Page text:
TooStoned wrote:Fixx: the "we all" refers back the "rude" debunkers that MaryKosmetics indicts with her pathetically transparent affectation of a martyr: " Nobody even had the simple politeness of declining the offer, much less asking or (gasp!) trying it"
for those with experience of traditional, or folk, medicineways, there would be perceived nothing of the martyr in Maryk's remark
traditional practices and customs provide for courtesy on all sides, and insist upon strict adherence to that courtesy
some folk and traditional medicine practices require the healer to offer help in the face of need; other traditions require the opposite: he or she must wait to be asked
if an offer is made then the proper response is either acceptance or a polite decline, with thanks
from a scholarly article on powwow, or brauche, the folk medicine of the Pennsylvania Germans (Dutch):
Rhoads’s mother, a renowned “practicer of the magic art,” as the article describes her, in Rockland township, taught her son how to pow-wow. Hundreds of people in eastern Berks County would visit her for relief from all sorts of diseases. According to Rhoads, the mode of transmission was from mother to son. Only one son could learn the art . He said he never charges: “People are expected to give as much as they can afford or what they feel they owe me…I could make lots of money by putting some of my articles on the market, but I don’t believe the gift was given to man to use as a means to make money, and consequently I will never do it.” He also believed he would probably lose his “power” if he used it to make money. The payment he did receive for “medical services” was insufficient to support his family and he worked as a laborer much of the time.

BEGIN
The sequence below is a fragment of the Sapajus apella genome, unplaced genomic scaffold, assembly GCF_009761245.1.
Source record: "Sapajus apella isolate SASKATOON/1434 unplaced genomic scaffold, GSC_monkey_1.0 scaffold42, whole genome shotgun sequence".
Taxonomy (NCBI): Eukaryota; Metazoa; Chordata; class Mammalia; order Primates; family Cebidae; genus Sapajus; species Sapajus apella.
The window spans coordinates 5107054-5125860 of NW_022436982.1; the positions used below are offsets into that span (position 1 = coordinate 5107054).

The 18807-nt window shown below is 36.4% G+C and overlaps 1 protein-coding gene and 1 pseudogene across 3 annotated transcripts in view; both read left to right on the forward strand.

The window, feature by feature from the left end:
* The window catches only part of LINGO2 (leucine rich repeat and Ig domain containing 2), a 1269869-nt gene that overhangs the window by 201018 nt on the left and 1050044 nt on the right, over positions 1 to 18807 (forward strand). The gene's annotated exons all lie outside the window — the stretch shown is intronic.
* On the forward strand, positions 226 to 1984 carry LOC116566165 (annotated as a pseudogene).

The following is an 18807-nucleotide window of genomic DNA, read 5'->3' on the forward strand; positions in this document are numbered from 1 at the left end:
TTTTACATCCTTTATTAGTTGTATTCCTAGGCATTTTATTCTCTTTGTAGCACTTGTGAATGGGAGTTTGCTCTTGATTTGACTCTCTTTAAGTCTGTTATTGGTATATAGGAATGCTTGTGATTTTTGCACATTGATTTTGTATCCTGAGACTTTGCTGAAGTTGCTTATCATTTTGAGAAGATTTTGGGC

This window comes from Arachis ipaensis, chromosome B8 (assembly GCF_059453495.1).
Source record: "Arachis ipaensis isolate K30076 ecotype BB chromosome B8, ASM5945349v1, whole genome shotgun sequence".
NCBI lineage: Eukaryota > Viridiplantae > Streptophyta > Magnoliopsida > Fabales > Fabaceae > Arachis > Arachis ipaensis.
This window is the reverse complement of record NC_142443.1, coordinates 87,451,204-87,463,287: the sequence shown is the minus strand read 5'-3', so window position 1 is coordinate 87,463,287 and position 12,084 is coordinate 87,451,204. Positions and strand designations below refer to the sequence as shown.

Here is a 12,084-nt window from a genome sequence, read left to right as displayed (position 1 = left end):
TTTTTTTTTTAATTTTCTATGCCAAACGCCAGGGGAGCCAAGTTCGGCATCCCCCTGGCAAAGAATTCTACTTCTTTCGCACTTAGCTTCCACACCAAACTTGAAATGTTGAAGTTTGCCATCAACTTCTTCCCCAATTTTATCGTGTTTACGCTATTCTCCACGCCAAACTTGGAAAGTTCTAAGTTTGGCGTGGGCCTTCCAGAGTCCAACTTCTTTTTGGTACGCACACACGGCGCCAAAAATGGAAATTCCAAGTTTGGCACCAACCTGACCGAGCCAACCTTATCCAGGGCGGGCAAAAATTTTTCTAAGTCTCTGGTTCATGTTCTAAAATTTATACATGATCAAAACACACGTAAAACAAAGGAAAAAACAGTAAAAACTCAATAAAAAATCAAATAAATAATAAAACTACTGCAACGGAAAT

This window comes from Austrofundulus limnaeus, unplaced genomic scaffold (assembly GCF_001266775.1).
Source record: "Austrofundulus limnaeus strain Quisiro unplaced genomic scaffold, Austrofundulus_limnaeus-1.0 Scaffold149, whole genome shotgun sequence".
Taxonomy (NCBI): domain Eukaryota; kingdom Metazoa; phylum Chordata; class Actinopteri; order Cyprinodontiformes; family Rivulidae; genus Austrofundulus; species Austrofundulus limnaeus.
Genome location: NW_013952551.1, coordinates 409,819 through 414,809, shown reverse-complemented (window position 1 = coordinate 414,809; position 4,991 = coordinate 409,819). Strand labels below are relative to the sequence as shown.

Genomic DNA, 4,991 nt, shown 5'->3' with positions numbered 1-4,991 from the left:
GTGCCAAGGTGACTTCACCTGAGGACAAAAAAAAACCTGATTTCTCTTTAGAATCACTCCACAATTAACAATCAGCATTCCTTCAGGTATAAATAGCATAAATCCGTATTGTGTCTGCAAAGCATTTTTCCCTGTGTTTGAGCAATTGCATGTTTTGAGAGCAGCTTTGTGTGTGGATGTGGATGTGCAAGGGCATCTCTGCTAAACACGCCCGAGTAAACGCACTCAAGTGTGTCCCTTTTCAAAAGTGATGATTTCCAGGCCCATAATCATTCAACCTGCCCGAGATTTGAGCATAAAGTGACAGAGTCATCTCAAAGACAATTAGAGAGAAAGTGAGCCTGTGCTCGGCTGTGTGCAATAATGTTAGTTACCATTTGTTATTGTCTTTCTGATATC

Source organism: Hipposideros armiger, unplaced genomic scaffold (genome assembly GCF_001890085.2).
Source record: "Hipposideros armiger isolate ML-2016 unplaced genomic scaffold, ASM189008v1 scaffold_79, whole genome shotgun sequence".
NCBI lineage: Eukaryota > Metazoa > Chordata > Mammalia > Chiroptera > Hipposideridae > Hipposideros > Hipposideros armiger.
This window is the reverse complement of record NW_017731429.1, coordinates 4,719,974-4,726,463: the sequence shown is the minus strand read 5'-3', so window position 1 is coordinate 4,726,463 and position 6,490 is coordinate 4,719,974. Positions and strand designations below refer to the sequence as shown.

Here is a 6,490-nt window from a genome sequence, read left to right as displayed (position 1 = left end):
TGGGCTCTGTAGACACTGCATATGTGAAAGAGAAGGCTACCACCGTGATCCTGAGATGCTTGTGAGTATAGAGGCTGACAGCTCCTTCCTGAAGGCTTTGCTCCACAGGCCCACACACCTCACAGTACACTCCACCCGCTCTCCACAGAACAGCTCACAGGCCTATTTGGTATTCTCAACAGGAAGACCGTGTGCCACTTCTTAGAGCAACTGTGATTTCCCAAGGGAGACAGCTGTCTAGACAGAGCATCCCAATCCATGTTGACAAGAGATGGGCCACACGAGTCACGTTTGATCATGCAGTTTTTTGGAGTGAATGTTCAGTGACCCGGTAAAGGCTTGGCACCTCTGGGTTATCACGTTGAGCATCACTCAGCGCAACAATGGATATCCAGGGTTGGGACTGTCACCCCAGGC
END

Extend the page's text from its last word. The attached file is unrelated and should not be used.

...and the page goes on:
Rhoads also stated that he was called away at all hours of the night to distant places and that he always dropped what he was doing and went. He believed that if he refused to go, he would probably lose his power. Rhoads would refuse to powwow for anyone whom he knew had ridiculed the practice in the past and claimed that no amount of money could cause him to alter this policy.
Maryk and Dragon asked for no money as part of their offer to make a try at distance healing, and so have satisfied one of the primary requisites for practice of a traditional or folk medicine
a polite decline would have, in fact, been the correct response from anyone who did not wish to accept the offer
ignorance of traditional ways often leads the "sophisticated" uncouth, thinking to embarass others, to instead embarass themselves; happily, we can all learn and, if we desire, grow somewhat wiser as we grow older
Everything in nature has a power in it.